Lunch

By Aine Carlin | June 20, 2011

Photo: Aine Carlin

After a full on weekend of activities, Monday is invariably my lazy day, where I tend to lean towards food that requires assembling more than actually cooking. Sandwiches fall into the assembly category but that doesn’t mean they can’t be interesting – in fact few things get me more excited than a well constructed sandwich.

Photo: Aine Carlin

Of course, there are a few keys rules, beginning with the choice of bread.

I loathe cheap, mass-produced bread, but I know it is somewhat unrealistic to make my own all of the time. As much as I’d like to, it just ain’t gonna happen. This is when I rely on good quality, shop-bought bread that has at least a few of the attributes I look for in a decent loaf. In this case, white bread is a no-no. As far as I’m concerned, it’s all about the whole-grain, preferably thick cut farmhouse style (i.e. rustic) and containing some sort of seed.

Next up is the filling-and let’s face it-is all about the filling. I understand that for some (and at one point that was me) it can be hard to imagine a knockout sandwich without a wedge of deli meat in the center. So you’re going to have to just trust me on this one. I too used to favor a meat-filled sarnie* with very little in the way of vegetables, and normally an obscene amount of cheese – usually melted. That was just how I rolled.

Since turning vegan, one of my aims is to create a sandwich that could rival those meat and cheese filled numbers I used to bust out on a daily basis. Up until now I’ve come close, but not close enough. With this one, however, I really think I’ve nailed it. That first bite was seriously sensational and I immediately knew I was onto a winner but the real test was yet to come……my husband’s discerning approval.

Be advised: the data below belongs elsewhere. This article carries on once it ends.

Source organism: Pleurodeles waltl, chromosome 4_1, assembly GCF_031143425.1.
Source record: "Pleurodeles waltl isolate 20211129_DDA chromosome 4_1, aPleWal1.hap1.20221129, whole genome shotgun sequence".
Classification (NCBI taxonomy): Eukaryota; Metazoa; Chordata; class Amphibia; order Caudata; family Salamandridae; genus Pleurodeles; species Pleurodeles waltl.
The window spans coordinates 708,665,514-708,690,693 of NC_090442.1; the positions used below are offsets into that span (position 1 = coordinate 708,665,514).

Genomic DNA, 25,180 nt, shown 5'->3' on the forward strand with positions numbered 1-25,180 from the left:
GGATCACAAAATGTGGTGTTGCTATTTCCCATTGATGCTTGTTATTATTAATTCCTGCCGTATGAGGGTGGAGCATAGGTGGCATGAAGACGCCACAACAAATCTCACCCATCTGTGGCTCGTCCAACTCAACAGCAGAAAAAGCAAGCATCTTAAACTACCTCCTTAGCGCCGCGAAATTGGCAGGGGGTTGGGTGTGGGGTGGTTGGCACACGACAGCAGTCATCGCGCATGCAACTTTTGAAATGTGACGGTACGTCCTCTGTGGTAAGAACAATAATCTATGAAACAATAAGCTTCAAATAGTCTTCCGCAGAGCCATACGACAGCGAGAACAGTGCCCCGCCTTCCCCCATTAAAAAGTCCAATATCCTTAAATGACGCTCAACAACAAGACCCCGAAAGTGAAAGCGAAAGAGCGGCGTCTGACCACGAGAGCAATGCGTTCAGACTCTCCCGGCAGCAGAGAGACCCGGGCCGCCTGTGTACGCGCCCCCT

Photo: Aine Carlin

It’s not that my husband dislikes avocado, it’s just that he doesn’t want it to be the main feature. Big slices of avocado are not his thing and for the most part I’ve respected that – I mix my guac with chopped red onion and tomatoes and I’m pretty good at hiding any trace of it in my avocado chocolate pudding – no mean feat! But in this sandwich there is no hiding the avocado in all its thickly sliced glory. It’s plain for all to see, eat and taste.

Therefore when my husband exclaimed he loved this humble humdinger sandwich, sliced avocado and all, I was pretty sure I’d discovered a winning combo that would appeal to a wide range of palates (including the hardened deli meat connoisseurs amongst you).

Photo: Aine Carlin

Sometimes perfection lies in simplicity and if nothing else this sandwich is the personification of that. Clean, simple, honest ingredients that will tickle those tastebuds, fill your belly and (if I may be so bold) leave you with a self-satisfied grin that only a really good “sammich” can induce.

*Editor’s Note: A “sarnie” is a sandwich

Photo: Aine Carlin

  • 2 slices of thick whole-grain farmhouse bread (preferably vegan)
  • 1/2 cup roasted red pepper hummus
  • 1/2 large carrot, peeled and finely grated
  • 1/2 large cucumber
  • 1/2 avocado, peeled, halved, and sliced lengthwise
  • A large handful alfalfa sprouts
  • Sea salt, to taste
  • Freshly ground pepper, to taste

Directions

1. Toast the bread-I like mine well done (on the cusp of burnt).

2. Spread one slice of toasted bread with a generous amount of hummus. Top with the grated carrot and cucumber.

3. Top with the avocado - layer it in a fan like fashion (fancy!) and lightly season with some sea salt and freshly ground pepper. Spread a little more hummus on top of the avocado - this will ensure the alfafa sprouts will stay put.
Add the final layer of alfafa sprouts.

4. Spread the other slice of toasted bread with the remainder of the hummus and place on top of the sandwich. Carefully cut diagonally - put a sharp knife in the centre of the sandwich, cut outwards on one side and then repeat on the other. This way the ingredients won't spill out the sides. :)

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